Thinking of buying an air purifier to help your family breathe a little easier? There are plenty of good models on the market, but we want to tell you about two products we tested that performed so poorly our testing staff had to keep checking they were even switched on. (Yes, they were that bad.)
CHOICE household expert Chris Barnes shares tips on what to look for in an air purifier.
Air purifiers can help you breathe more easily by removing dust, pollen, smoke and volatile organic compounds (VOCs) from the air inside your home. They're particularly useful for families with allergies and asthmatics, as well as during bushfires or if you live near a main road.
But if you're going to buy one, make sure it does the job.
CHOICE's air purifier expert Chris Barnes offers a scathing appraisal of the two bottom performers: "Two models performed badly in all aspects. I would certainly avoid these duds. In fact, they performed so poorly that we wondered if they were working at all, but as far as we can tell they were operating normally," he says.
The worst performing air purifier
Greentech Pure Air 500
- CHOICE Expert Rating: 19%
- Performance score: 6%
- Price: $179
Unfortunately for owners of the Greentech Pure Air 500, you get what you pay for (in this instance at least). At $179, it's the cheapest product we tested, but also the least impressive.
It scored a dismal 6% for performance, 5% for dust performance and 5% for smoke performance. It also had very poor comparative energy efficiency, and was very noisy when operated on the low setting.
The second-worst performing air purifier
Greentech Pure Air 3000
- CHOICE Expert Rating: 22%
- Performance score: 6%
- Price: $889
Costing nearly five times as much as the Pure Air 500 model, you'd expect at least some improvement in performance, right? Well, you'd be disappointed if you shelled out the $889 for Greentech's Pure Air 3000.
It scored a measly three percentage points higher than the Pure Air 500 model, but sadly that was just due to a slightly higher ease of use score. Aside from that, it's as poor a performer as the cheaper model.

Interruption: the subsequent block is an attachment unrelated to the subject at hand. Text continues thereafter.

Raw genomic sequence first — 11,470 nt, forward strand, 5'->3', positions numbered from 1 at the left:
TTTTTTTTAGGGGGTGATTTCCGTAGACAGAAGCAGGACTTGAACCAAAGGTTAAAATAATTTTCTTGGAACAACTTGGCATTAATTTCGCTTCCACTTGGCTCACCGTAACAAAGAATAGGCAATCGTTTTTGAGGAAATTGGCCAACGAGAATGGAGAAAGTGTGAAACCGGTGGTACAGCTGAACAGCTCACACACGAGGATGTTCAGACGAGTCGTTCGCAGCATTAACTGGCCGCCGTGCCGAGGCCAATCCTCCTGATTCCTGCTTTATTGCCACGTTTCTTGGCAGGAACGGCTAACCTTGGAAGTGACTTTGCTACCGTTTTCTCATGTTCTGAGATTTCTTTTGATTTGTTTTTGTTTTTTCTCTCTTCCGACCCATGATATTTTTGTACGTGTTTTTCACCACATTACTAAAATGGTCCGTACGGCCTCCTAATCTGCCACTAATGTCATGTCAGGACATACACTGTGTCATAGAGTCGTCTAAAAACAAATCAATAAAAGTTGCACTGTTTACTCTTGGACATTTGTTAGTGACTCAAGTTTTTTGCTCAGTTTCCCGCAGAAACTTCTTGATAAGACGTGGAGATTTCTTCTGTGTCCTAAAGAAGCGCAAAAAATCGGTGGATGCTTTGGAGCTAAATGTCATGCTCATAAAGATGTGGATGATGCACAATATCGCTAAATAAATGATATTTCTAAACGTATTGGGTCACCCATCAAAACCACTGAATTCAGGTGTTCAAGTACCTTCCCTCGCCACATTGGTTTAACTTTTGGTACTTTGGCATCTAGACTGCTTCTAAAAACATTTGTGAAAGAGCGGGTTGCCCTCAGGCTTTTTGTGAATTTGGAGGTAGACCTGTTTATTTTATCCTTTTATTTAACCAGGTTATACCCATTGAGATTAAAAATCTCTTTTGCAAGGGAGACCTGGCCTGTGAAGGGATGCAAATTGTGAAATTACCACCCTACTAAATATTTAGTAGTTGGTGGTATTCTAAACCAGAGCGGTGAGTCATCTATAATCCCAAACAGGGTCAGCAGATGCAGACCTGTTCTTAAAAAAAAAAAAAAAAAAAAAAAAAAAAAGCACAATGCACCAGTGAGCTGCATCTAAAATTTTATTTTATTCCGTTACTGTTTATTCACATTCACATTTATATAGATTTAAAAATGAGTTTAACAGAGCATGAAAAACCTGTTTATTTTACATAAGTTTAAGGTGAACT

The only edge it has over its poor cousin is that it has five fan settings (the Pure Air 500 only has one), but it's still noisy to run on the lowest setting.
We recommend you don't waste your money on the Pure Air 500 – and we very strongly recommend you don't bother with the Pure Air 3000, either.
Can air purifiers filter and kill viruses and bacteria?
Should you buy an air purifier to help keep your home free of COVID-19 coronavirus? Not really.
Air purifiers can trap some airborne viruses, but they won't do anything to manage viruses on hard surfaces in your home and on your hands, which are significant sources of contamination. Even air purifiers that have fancy features like photocatalytic, UV or catechin filters can only trap virus particles that are airborne – they won't get rid of viruses on a person's skin or on a hard surface.
"An air purifier can help keep your home clear of germs, including the COVID-19 coronavirus, but only to a limited degree. Many air purifiers actually are capable of trapping and even killing viruses, but they will only trap a small percentage of germs in a typical home," says Barnes.
"Most viruses in the home aren't in the air, but rather on skin, in bodily fluids or on hard surfaces after human contact.
"Your best options are still the same as before: minimise unnecessary contact, clean any hard surfaces that people often touch, and regularly wash or sanitise your hands."
How we test
Our expert testers have 20+ years of experience in heating and cooling products, so they know what makes a good air purifier.
We put each product through its paces to find out:
- how well it removes allergens such as dust, smoke and pollen from the air
- how noisy the unit is on full and low power
- whether its filters are easy to remove and replace
- how easy its smart app is to use (where applicable).